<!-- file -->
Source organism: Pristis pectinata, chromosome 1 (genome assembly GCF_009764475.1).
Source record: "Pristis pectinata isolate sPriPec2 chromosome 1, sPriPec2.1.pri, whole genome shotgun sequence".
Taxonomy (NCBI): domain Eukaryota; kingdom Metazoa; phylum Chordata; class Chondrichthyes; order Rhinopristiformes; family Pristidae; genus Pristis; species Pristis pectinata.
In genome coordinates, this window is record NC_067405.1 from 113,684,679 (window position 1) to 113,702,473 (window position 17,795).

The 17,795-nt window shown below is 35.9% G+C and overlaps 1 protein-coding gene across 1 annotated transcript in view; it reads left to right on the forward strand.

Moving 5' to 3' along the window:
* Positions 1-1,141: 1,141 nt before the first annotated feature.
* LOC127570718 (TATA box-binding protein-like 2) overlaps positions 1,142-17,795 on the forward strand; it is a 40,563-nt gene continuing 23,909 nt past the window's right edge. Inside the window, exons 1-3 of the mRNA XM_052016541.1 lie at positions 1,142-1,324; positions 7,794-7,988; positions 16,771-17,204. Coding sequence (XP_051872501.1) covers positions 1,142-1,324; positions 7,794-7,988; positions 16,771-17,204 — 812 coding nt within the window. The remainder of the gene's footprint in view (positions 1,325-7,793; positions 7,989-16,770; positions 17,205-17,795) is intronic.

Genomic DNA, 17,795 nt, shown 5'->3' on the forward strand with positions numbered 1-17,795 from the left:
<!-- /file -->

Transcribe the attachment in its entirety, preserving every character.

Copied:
Source organism: Pristis pectinata, chromosome 1 (genome assembly GCF_009764475.1).
Source record: "Pristis pectinata isolate sPriPec2 chromosome 1, sPriPec2.1.pri, whole genome shotgun sequence".
Taxonomy (NCBI): domain Eukaryota; kingdom Metazoa; phylum Chordata; class Chondrichthyes; order Rhinopristiformes; family Pristidae; genus Pristis; species Pristis pectinata.
In genome coordinates, this window is record NC_067405.1 from 113,684,679 (window position 1) to 113,702,473 (window position 17,795).

The 17,795-nt window shown below is 35.9% G+C and overlaps 1 protein-coding gene across 1 annotated transcript in view; it reads left to right on the forward strand.

Moving 5' to 3' along the window:
* Positions 1-1,141: 1,141 nt before the first annotated feature.
* LOC127570718 (TATA box-binding protein-like 2) overlaps positions 1,142-17,795 on the forward strand; it is a 40,563-nt gene continuing 23,909 nt past the window's right edge. Inside the window, exons 1-3 of the mRNA XM_052016541.1 lie at positions 1,142-1,324; positions 7,794-7,988; positions 16,771-17,204. Coding sequence (XP_051872501.1) covers positions 1,142-1,324; positions 7,794-7,988; positions 16,771-17,204 — 812 coding nt within the window. The remainder of the gene's footprint in view (positions 1,325-7,793; positions 7,989-16,770; positions 17,205-17,795) is intronic.

Genomic DNA, 17,795 nt, shown 5'->3' on the forward strand with positions numbered 1-17,795 from the left: